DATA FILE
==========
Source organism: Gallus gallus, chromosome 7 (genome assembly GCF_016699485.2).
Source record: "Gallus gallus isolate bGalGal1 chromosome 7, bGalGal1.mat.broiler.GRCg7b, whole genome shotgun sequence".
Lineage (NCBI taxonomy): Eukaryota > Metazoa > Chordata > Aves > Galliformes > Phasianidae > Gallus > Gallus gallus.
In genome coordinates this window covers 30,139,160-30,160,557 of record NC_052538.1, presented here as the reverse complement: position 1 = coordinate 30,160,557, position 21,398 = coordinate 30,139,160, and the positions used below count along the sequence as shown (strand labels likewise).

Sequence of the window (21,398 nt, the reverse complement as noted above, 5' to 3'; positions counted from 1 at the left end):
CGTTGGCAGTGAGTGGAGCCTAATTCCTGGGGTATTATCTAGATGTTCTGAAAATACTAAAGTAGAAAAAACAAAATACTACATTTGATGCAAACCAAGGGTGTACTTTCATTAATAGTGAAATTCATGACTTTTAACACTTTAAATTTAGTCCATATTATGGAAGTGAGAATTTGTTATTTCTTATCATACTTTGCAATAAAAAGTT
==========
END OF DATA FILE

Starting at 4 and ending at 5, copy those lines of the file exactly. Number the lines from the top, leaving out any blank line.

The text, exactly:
In genome coordinates this window covers 30,139,160-30,160,557 of record NC_052538.1, presented here as the reverse complement: position 1 = coordinate 30,160,557, position 21,398 = coordinate 30,139,160, and the positions used below count along the sequence as shown (strand labels likewise).

Sequence of the window (21,398 nt, the reverse complement as noted above, 5' to 3'; positions counted from 1 at the left end):